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Shining beyond ‘Moonlight’

  • Mahershala Ali as Cottonmouth on a “Luke Cage” promotional poster. Netflix

  • Mahershala Ali as Cottonmouth next to his Marvel Comics counterpart. Marvel/Netflix



For the Bulletin
Saturday, April 01, 2017

With Academy Award-winner Mahershala Ali still in the spotlight, Amherst comics pro L.A. Williams and artist George Carmona III dive into the world of one of Ali’s other works: Netflix’s “Luke Cage,” where the actor brings memorable gravitas to antagonist Cottonmouth.

LAW: The news after the Academy Awards was so (understandably) focused on the unprecedented fact that the wrong movie was announced Best Picture that some missed something else unprecedented before that night: Mahershala Ali became the first Muslim actor to win an Oscar for his role in the (actual) Best Picture, Moonlight.

But if you saw him in Marvel’s Luke Cage, Ali role before Moonlight, you already knew how talented he is. If not, some background first.

GC3: Carl Lucas. Wrongfully convicted and gains superpowers in prison.

LAW: Uses superpowers to do what most innocent and sensible brothers would: breaks out and assumes an alias.

GC3: Becomes “Luke Cage, Hero for Hire,” Marvel Comics’ grab at Blaxploitation era of film trending then.

LAW: When his comic debuted in 1972, Cage had an office in Times Square and took gigs as a bodyguard or P.I. as (basically) an invulnerable, super-strong Shaft.

GC3: But at least Shaft looked cool! Cage was --at best-- a "D" list character with a corny catchphrase, a wack costume and a really silly tiara. What grown man wears a tiara? I never cared for him.

LAW: Book sales were poor, so you weren’t alone. Marvel thought the problem might have been his lack of a traditional superhero name, so they tried boosting sales by retitling the series, Luke Cage, Power Man. It didn’t work.

GC3: So Marvel teamed Cage up with Iron Fist (a character from the 70s Kung Fu craze that we examine in another article)...

LAW: ...and retitled the series Power Man and Iron Fist.

GC3: This so-so incarnation is what I am most familiar with but again, didn't really care. What followed in the 80s and 90s were more half-hearted runs and that damned tiara.

LAW: For years, Marvel treated the series like a “try out” book: assigning novice writers and artists to it and, if they proved good and reliable, promoting them to better known and selling books. Without consistency and commitment, Cage suffered. But while sporadic quality contributed (mightily) to Luke Cage not being a household name, every lengthy comic series has quality dips and spikes and Cage also had some terrific runs.

GC3: Cage finally dropped the Power Man name, the puffy yellow shirt, and the tiara. With Brian Michael Bendis' writing, Cage went from being a Hero for Hire Blaxploitation holdover to an Avenger, a father, husband and a leader. He works to create a better life for his family and, by extension, the world and all the little people that the Avengers miss while fighting cosmic threats. Cage is now a character I care about.

LAW: I never minded and don’t think the problems were his moniker, costume, or being for hire. Some fun stuff was done in his 70s costume, some garbage stuff happened in his superior 90s outfit, and some brilliant stuff’s been done with him in jeans and a tee. Unlike billionaire super-heroes, Cage’s need to work for a living made him relatable and he was never motivated by money. He refused lucrative offers from the unscrupulous and accepted a nickel from a child to take out a supervillain. Written poorly, Cage is a stereotypical buck or buffoon. Written well, Cage is one of comics’ most honorable, most lovable, and funniest characters. He’s also, to paraphrase Ice Cube, “th’ wrong [one] to f#⥹k with” and knows it.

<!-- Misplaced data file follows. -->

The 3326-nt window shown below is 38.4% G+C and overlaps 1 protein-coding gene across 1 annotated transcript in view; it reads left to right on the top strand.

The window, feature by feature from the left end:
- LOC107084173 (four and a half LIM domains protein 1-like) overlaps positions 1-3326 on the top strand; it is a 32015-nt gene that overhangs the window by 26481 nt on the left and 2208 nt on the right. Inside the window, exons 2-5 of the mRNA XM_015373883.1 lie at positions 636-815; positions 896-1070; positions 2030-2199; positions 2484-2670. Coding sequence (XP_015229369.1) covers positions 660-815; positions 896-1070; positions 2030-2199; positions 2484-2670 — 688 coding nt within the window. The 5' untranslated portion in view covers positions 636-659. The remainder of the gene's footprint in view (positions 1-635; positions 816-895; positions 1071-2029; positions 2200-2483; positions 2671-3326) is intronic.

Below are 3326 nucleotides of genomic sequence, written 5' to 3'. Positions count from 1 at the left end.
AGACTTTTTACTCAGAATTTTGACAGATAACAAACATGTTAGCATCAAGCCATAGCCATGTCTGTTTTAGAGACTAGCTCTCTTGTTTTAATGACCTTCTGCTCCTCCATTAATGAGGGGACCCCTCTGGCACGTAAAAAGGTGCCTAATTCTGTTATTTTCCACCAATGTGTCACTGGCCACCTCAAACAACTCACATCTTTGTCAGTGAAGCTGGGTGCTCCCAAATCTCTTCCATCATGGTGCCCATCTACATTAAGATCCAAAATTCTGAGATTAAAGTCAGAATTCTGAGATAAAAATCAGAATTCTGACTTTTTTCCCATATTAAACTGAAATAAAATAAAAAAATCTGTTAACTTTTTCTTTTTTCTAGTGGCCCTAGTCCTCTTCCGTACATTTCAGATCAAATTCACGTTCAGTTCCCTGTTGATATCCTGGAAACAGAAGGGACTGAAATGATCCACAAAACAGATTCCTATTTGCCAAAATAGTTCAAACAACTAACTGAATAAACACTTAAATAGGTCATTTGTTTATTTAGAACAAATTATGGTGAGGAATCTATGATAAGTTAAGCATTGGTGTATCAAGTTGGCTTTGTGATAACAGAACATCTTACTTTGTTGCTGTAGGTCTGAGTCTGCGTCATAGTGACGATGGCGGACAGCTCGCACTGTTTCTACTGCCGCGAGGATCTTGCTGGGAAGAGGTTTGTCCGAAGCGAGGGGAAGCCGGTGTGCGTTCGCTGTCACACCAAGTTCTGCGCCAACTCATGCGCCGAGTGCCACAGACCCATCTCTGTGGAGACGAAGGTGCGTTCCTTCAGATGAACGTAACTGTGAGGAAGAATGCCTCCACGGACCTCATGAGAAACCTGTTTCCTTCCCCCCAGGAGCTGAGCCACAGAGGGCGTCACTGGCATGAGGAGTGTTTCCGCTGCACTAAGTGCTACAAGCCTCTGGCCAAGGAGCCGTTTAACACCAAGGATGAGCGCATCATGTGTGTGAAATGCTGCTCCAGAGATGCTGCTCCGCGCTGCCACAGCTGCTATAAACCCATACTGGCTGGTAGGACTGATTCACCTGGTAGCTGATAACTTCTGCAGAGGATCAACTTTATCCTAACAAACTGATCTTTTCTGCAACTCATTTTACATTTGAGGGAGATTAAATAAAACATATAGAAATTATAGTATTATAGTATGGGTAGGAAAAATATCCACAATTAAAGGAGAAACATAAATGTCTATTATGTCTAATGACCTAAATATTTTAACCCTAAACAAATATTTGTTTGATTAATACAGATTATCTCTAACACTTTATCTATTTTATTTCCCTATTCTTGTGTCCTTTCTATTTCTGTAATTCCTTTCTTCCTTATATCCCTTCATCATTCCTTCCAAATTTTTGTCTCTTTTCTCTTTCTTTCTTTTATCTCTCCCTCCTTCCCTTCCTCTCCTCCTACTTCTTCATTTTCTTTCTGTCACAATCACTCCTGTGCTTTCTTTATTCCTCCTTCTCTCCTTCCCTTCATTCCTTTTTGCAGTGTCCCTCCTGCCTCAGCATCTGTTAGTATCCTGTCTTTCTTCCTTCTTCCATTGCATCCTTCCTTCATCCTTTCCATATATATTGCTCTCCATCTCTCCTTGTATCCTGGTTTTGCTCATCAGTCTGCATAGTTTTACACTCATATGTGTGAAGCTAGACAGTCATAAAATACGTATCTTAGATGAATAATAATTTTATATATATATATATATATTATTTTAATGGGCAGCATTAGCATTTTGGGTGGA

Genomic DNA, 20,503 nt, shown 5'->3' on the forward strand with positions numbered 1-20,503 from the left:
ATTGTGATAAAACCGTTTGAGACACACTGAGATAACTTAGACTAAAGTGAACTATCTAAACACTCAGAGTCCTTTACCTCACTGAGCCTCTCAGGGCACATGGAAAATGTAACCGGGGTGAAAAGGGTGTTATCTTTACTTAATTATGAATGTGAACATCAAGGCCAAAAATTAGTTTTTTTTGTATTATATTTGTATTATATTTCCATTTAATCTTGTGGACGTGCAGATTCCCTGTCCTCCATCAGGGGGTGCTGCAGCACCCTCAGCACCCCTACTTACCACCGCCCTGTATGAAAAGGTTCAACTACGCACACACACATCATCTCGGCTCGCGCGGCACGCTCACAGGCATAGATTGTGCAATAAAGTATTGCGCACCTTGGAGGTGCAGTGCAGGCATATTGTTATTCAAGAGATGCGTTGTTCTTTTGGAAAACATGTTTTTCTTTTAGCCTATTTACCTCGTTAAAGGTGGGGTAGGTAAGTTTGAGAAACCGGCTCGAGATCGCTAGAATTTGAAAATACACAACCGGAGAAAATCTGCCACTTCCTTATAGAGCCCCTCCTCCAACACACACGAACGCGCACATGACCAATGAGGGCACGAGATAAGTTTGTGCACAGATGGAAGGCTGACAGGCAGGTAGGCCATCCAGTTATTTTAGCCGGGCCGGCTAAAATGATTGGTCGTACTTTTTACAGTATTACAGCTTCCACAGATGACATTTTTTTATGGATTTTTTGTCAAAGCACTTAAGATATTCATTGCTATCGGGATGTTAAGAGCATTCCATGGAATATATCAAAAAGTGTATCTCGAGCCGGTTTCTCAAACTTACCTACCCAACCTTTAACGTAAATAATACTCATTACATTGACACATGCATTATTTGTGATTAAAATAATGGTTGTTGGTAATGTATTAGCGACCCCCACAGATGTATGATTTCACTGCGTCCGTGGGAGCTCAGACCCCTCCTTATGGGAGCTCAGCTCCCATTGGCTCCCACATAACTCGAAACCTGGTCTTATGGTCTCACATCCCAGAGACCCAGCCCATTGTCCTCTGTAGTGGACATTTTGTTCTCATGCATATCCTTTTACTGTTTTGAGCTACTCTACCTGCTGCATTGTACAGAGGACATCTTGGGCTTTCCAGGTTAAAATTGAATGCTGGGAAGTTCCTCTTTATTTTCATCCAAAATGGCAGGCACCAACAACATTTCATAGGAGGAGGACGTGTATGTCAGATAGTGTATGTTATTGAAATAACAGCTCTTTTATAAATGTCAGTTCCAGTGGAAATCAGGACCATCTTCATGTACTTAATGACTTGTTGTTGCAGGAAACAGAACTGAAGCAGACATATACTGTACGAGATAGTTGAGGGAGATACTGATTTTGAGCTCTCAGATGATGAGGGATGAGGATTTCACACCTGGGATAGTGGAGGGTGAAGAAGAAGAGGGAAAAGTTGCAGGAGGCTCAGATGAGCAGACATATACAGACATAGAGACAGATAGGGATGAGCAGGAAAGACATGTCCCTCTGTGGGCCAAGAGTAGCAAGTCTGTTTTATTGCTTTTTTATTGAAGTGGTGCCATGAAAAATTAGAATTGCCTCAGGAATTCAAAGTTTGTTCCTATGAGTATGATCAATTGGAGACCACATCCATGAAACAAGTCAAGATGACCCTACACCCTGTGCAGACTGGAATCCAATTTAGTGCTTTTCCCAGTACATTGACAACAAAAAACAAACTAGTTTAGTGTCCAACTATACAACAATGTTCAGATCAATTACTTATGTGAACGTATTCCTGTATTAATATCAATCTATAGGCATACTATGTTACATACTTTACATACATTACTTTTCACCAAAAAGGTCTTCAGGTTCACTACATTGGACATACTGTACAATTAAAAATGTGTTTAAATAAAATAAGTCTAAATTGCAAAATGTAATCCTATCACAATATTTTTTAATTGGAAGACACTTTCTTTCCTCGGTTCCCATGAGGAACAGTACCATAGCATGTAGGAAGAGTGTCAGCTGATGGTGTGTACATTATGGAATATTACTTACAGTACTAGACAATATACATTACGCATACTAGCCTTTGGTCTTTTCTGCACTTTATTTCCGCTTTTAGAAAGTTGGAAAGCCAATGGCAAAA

More importantly, there’s a handful of black superheroes on movie and TV screens these days, and many more on comic book store shelves each month. I doubt most of them would exist now had Cage not sustained a regular series from 1972-1986 with numerous subsequent revivals.

We differ on Cage’s comic past, but we like his “save the hood, then the world” approach and agree you should check out the live action Netflix series based on the best aspects of the comic (albeit with tweaks) via Mike Colter, Simone Missick, and the aforementioned Mahershala Ali as Cage’s enemy, “Cottonmouth.” He’s a lightweight in the comics given gravitas for the TV series, and the writing and Ali’s range effectively make you revile, pity and cheer him.

GC3: Ali made his character, with no powers, just as dangerous as Cage. And Missick’s is just one of the series’ many amazing performances by strong women of color…

LAW: …including Rosario Dawson, Alfre Woodard, and Sônia Braga. We also enjoyed the performances a lá New York Undercover from singers Faith Evans, Raphael Saadiq, and Jidenna. There are plenty of references to real heroes like Percy Sutton and Jackie Robinson. And the show touches topics like use of the “N” word, gentrification, and community values. But note: while Cage comics are usually PG, the TV show isn’t for kids.

GC3: And you’ll get the show’s in-jokes and references better with this original source material that either one or both of us recommend:

Alias (GC3/LAW) (for mature readers)

Black Panther: Bad Mutha TPB (GC3/LAW)

Mighty Avengers (Bendis run) (GC3/LAW)

New Avengers (Bendis run) (GC3/LAW)

Power Man & Iron Fist Epic Collection (LAW)

Power Man & Iron Fist - Priest & Bright run (LAW)

Power Man & Iron Fist - Walker & Greene run (LAW/GC3)

George Carmona 3rd is an Artist/Designer operating FistFullofArt.com. L.A. Williams is an Amherst Regional High and UMass Amherst alumnus and former comic book editor who runs AquaBabyBooks.com online comic bookstore.